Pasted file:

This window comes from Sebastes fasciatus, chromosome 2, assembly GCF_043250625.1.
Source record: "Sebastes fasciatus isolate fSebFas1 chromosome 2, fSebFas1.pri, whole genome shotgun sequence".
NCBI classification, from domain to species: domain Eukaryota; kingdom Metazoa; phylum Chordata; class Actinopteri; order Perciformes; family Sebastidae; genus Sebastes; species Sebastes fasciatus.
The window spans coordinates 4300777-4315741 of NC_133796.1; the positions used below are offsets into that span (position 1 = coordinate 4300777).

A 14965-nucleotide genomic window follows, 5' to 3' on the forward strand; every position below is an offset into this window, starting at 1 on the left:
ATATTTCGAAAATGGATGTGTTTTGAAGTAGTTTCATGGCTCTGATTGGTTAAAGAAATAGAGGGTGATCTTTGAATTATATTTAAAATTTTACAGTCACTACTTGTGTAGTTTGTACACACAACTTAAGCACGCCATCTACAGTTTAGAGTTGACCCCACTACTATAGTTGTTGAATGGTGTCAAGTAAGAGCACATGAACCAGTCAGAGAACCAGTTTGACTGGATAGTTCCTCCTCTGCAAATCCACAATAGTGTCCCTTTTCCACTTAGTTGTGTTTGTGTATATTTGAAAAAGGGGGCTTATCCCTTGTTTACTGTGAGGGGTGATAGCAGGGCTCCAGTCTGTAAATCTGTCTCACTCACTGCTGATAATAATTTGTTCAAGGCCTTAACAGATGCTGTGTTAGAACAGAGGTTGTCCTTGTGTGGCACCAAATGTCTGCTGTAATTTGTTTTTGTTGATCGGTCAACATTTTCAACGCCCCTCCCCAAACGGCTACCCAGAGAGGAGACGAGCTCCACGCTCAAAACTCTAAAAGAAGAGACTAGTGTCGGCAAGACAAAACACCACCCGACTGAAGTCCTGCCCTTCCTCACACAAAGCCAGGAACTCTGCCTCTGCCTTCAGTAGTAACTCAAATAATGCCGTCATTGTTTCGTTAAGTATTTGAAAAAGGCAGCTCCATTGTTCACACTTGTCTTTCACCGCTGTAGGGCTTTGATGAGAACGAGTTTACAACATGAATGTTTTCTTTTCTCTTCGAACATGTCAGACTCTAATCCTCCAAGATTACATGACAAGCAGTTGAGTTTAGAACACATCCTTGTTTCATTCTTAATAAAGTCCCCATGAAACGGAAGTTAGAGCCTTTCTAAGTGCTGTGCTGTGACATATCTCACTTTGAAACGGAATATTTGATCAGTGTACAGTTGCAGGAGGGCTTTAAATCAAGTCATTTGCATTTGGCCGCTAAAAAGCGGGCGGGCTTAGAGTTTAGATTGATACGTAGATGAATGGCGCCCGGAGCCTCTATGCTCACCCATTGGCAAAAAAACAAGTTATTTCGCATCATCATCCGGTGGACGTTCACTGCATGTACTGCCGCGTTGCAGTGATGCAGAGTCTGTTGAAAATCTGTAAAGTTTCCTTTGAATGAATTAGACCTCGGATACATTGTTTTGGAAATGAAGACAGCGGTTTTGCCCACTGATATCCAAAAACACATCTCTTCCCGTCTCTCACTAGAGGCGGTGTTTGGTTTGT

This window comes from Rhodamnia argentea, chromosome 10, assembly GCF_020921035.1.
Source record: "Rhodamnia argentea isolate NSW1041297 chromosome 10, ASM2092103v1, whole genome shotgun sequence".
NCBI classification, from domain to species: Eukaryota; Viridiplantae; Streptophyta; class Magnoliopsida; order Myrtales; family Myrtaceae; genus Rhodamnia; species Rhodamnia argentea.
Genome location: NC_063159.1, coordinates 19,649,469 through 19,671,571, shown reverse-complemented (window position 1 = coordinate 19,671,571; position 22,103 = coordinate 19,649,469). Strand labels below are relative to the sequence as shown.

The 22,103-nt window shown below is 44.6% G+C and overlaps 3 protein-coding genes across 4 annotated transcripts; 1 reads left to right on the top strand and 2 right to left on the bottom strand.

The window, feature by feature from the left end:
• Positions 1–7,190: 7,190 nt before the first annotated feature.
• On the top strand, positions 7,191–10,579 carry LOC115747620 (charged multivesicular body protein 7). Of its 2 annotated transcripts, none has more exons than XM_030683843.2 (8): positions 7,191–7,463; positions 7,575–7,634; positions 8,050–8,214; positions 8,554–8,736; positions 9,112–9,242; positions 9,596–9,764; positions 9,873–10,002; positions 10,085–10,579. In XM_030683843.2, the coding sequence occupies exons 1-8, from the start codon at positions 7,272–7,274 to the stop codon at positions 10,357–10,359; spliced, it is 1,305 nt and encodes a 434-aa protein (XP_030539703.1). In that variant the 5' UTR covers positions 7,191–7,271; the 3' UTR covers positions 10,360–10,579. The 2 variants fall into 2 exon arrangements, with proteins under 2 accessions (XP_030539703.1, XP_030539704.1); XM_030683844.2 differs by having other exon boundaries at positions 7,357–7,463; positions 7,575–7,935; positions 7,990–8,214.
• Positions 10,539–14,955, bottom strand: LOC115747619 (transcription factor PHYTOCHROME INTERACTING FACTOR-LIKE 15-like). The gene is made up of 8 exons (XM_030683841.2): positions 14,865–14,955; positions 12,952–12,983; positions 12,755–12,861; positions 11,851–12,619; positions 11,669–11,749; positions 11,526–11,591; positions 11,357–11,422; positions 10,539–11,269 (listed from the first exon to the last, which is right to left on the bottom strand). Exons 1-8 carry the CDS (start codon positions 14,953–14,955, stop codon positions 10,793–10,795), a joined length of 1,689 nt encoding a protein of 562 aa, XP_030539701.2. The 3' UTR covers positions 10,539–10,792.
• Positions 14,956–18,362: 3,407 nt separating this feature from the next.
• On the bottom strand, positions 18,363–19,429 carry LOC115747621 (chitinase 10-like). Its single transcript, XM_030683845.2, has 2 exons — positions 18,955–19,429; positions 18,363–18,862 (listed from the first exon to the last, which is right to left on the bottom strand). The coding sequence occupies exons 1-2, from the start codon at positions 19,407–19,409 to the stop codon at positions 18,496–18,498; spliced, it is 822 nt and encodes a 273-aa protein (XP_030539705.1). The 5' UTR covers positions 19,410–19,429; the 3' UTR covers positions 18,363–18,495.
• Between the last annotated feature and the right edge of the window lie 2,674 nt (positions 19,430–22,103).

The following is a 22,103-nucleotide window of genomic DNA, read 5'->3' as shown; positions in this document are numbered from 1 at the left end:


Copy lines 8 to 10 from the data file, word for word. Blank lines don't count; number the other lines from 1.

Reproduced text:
Source record: "Rhodamnia argentea isolate NSW1041297 chromosome 10, ASM2092103v1, whole genome shotgun sequence".
NCBI classification, from domain to species: Eukaryota; Viridiplantae; Streptophyta; class Magnoliopsida; order Myrtales; family Myrtaceae; genus Rhodamnia; species Rhodamnia argentea.
Genome location: NC_063159.1, coordinates 19,649,469 through 19,671,571, shown reverse-complemented (window position 1 = coordinate 19,671,571; position 22,103 = coordinate 19,649,469). Strand labels below are relative to the sequence as shown.